This beauty is more beautiful,
Than the color of her skin,
For skin will age and wrinkle,
But this beauty within
Will grow, increase, flourish, and flower,
For her beauty is from Him.

So this, my Love, I pledge to you,
and let all who read bear witness,
That I will love without reserve,
by the grace which God will give us. 

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Mother's Day

Sunday, May 12, 2013

Mother's Day is not intolerable,
now that my mom has passed.

Because she's crossed the Jordan River,
and our God now holds her fast.

Her pilgrim's days are ended,
she's now living in his rest.

She sees him without hindrance,
a sight most truly blessed,

and I cannot wait to see her,
on Canaan's happy shore,

and we will there together,
worship our great God forevermore,

the gifts that I'd today give her,
would surely not compare,

with all she now enjoys,
in our Father's care.




Love you Mom, 
miss you much.
Your son.

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One is the Longest Number

Wednesday, March 27, 2013

A year ago at this time I was getting ready to attend my grandfather’s funeral, but by the end of the day I will have buried my grandfather and lost my mom to a brain aneurysm. The year that has followed has seen its ups and downs. It has had valleys of depression and mountain tops of great joy. Season of grief have broken into seasons of laughter and rejoicing.    
In the first blog I wrote about my mom’s death I wrote that “Nothing unsettles the human heart like tragedy.” I still believe that statement to be true. This grief has shaped and matured me in ways that I could never imagine. But of all I have learned in this year I must say that that statement is not complete. Looking back on this past year I would change that statement to “Nothing unsettles the human heart like tragedy, but nothing confounds the soul like the peace and mercy and comfort of God.”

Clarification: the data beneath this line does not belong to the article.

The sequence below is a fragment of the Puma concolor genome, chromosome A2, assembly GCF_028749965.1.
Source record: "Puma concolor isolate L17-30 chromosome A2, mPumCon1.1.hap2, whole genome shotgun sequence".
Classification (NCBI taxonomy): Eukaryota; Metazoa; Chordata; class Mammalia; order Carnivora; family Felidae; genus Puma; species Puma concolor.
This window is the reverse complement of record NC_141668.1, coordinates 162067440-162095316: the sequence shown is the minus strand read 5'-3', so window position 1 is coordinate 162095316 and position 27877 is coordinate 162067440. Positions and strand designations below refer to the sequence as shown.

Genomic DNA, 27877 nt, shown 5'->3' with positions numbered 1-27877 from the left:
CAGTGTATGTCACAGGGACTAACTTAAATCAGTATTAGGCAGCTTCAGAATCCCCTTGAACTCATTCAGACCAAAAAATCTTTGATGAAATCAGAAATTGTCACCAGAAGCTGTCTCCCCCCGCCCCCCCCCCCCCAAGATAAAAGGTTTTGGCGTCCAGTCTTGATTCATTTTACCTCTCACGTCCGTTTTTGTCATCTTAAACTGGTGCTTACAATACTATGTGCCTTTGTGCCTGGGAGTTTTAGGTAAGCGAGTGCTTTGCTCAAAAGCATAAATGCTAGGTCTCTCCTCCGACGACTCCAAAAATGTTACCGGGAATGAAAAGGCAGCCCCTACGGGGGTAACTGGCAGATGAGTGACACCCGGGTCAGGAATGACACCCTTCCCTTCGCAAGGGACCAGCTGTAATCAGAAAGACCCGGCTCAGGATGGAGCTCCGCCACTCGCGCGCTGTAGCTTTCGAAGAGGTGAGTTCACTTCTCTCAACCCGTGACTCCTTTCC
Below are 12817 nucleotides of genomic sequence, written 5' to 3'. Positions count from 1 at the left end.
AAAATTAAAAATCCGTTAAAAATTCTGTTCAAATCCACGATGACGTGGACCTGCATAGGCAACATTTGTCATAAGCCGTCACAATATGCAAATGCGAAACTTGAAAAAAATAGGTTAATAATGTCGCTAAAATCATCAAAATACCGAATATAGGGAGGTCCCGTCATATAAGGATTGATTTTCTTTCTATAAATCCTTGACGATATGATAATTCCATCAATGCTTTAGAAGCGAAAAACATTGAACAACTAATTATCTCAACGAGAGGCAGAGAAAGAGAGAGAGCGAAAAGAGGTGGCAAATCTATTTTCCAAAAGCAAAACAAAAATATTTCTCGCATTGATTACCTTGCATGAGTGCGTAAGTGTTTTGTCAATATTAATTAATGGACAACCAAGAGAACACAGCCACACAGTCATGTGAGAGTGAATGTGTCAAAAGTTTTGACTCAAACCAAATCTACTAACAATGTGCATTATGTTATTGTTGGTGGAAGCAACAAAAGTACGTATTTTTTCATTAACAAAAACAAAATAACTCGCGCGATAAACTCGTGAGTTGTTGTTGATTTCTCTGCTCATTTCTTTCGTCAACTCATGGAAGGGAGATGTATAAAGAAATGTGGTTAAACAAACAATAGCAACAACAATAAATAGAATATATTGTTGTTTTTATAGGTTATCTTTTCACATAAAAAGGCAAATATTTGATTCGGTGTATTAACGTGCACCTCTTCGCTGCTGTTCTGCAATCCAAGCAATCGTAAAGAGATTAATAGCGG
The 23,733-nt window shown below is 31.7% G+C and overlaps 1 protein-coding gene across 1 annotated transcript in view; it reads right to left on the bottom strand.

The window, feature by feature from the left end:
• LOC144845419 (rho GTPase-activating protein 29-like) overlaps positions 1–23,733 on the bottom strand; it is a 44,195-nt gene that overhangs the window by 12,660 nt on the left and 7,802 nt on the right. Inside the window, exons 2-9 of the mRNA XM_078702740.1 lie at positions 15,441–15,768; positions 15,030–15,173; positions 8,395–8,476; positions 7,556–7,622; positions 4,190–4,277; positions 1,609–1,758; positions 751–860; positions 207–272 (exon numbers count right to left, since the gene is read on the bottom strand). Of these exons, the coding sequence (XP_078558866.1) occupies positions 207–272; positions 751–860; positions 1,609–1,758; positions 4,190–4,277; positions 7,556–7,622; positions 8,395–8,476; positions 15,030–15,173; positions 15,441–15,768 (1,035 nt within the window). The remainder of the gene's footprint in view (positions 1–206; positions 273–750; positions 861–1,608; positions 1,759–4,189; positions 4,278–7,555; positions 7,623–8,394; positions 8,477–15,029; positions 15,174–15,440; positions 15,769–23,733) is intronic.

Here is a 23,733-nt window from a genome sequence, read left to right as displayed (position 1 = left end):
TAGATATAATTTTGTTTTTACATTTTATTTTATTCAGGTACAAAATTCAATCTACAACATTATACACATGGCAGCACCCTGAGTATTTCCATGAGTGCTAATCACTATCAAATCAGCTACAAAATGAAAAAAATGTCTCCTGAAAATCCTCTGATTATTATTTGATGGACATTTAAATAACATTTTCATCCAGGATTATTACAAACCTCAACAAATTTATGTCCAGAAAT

There have been days when I felt all alone, but then I remembered, that “There is none like God, O Jeshurun, who rides through the heavens to your help, through the skies in his majesty. The eternal God is your dwelling place, and underneath are the everlasting arms.” (Deuteronomy 33:26–27) There have been days when I thought that I  could not stand this trial, but then I remembered, “we rejoice in our sufferings, knowing that suffering produces endurance, and endurance produces character, and character produces hope, and hope does not put us to shame, because God’s love has been poured into our hearts through the Holy Spirit who has been given to us.” (Romans 5:3–5) There have been days when I did not think my prayers would make it to God, but then I remembered, “Likewise the Spirit helps us in our weakness. For we do not know what to pray for as we ought, but the Spirit himself intercedes for us with groanings too deep for words. And he who searches hearts knows what is the mind of the Spirit, because the Spirit intercedes for the saints according to the will of God.”(Romans 8:26–27) There have been days when I thought that my tears would never dry from this loss, but then I remembered, “He will wipe away every tear from their eyes, and death shall be no more, neither shall there be mourning, nor crying, nor pain anymore, for the former things have passed away.” (Revelation 21:4)
O that my soul would remember the Word of God so much more!!! 
His word is true, His word is faithful, He will accomplish it.

A year ago my mom died and now she is eternally alive, YES!!, more alive than I am! She is uncorrupted by death! Unhindered by sin! Seeing not through a glass dimly, but seeing him face to face! When I meet with the the saints on earth to sing the praises of our God I join with her, who is among the heavenly host, as we extol the Great God of the Universe! To paraphrase King David, She will not come to me, but I WILL go to her!”

Praise God, from Whom all blessings flow;
Praise Him, all creatures here below;
Praise Him above, ye heavenly host;
Praise Father, Son, and Holy Ghost.


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All To Him

Sunday, January 13, 2013

When my time on earth is done, 
And this race its end is run. 
Then this song anew I’ll sing, 
God’s grace is all! It will ring. 

All to Him and none to me,